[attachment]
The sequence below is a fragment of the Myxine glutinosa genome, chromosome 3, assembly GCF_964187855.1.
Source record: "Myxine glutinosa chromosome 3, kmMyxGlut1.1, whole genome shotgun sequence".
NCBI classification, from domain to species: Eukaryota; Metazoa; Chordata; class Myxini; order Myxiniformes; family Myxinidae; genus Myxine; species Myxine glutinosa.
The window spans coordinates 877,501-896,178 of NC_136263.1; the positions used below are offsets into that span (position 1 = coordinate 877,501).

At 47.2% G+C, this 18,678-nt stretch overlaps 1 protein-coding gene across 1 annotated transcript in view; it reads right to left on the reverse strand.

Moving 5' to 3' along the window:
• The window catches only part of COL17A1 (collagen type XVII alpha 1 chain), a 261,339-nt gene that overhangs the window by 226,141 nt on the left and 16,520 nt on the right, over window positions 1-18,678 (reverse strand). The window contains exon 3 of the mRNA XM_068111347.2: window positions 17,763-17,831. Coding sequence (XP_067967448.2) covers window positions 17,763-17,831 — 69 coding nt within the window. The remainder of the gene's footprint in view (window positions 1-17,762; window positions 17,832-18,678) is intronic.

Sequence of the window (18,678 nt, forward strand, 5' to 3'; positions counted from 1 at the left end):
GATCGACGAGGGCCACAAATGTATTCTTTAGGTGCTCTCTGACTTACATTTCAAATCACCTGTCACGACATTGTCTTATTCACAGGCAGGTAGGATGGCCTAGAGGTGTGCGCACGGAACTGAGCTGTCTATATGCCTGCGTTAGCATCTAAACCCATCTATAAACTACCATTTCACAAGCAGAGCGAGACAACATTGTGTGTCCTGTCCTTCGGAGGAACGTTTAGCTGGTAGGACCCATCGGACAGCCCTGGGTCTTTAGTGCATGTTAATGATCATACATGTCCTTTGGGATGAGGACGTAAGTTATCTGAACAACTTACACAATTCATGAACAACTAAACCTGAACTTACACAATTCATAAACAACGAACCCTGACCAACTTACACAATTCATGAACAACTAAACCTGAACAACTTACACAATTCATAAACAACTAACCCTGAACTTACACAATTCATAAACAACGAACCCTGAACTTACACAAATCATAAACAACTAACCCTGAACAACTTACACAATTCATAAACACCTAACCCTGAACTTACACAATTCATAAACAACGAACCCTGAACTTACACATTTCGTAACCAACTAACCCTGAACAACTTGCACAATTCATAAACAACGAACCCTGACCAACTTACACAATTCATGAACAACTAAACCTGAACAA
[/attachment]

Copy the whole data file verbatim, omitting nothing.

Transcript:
The sequence below is a fragment of the Myxine glutinosa genome, chromosome 3, assembly GCF_964187855.1.
Source record: "Myxine glutinosa chromosome 3, kmMyxGlut1.1, whole genome shotgun sequence".
NCBI classification, from domain to species: Eukaryota; Metazoa; Chordata; class Myxini; order Myxiniformes; family Myxinidae; genus Myxine; species Myxine glutinosa.
The window spans coordinates 877,501-896,178 of NC_136263.1; the positions used below are offsets into that span (position 1 = coordinate 877,501).

At 47.2% G+C, this 18,678-nt stretch overlaps 1 protein-coding gene across 1 annotated transcript in view; it reads right to left on the reverse strand.

Moving 5' to 3' along the window:
• The window catches only part of COL17A1 (collagen type XVII alpha 1 chain), a 261,339-nt gene that overhangs the window by 226,141 nt on the left and 16,520 nt on the right, over window positions 1-18,678 (reverse strand). The window contains exon 3 of the mRNA XM_068111347.2: window positions 17,763-17,831. Coding sequence (XP_067967448.2) covers window positions 17,763-17,831 — 69 coding nt within the window. The remainder of the gene's footprint in view (window positions 1-17,762; window positions 17,832-18,678) is intronic.

Sequence of the window (18,678 nt, forward strand, 5' to 3'; positions counted from 1 at the left end):
GATCGACGAGGGCCACAAATGTATTCTTTAGGTGCTCTCTGACTTACATTTCAAATCACCTGTCACGACATTGTCTTATTCACAGGCAGGTAGGATGGCCTAGAGGTGTGCGCACGGAACTGAGCTGTCTATATGCCTGCGTTAGCATCTAAACCCATCTATAAACTACCATTTCACAAGCAGAGCGAGACAACATTGTGTGTCCTGTCCTTCGGAGGAACGTTTAGCTGGTAGGACCCATCGGACAGCCCTGGGTCTTTAGTGCATGTTAATGATCATACATGTCCTTTGGGATGAGGACGTAAGTTATCTGAACAACTTACACAATTCATGAACAACTAAACCTGAACTTACACAATTCATAAACAACGAACCCTGACCAACTTACACAATTCATGAACAACTAAACCTGAACAACTTACACAATTCATAAACAACTAACCCTGAACTTACACAATTCATAAACAACGAACCCTGAACTTACACAAATCATAAACAACTAACCCTGAACAACTTACACAATTCATAAACACCTAACCCTGAACTTACACAATTCATAAACAACGAACCCTGAACTTACACATTTCGTAACCAACTAACCCTGAACAACTTGCACAATTCATAAACAACGAACCCTGACCAACTTACACAATTCATGAACAACTAAACCTGAACAA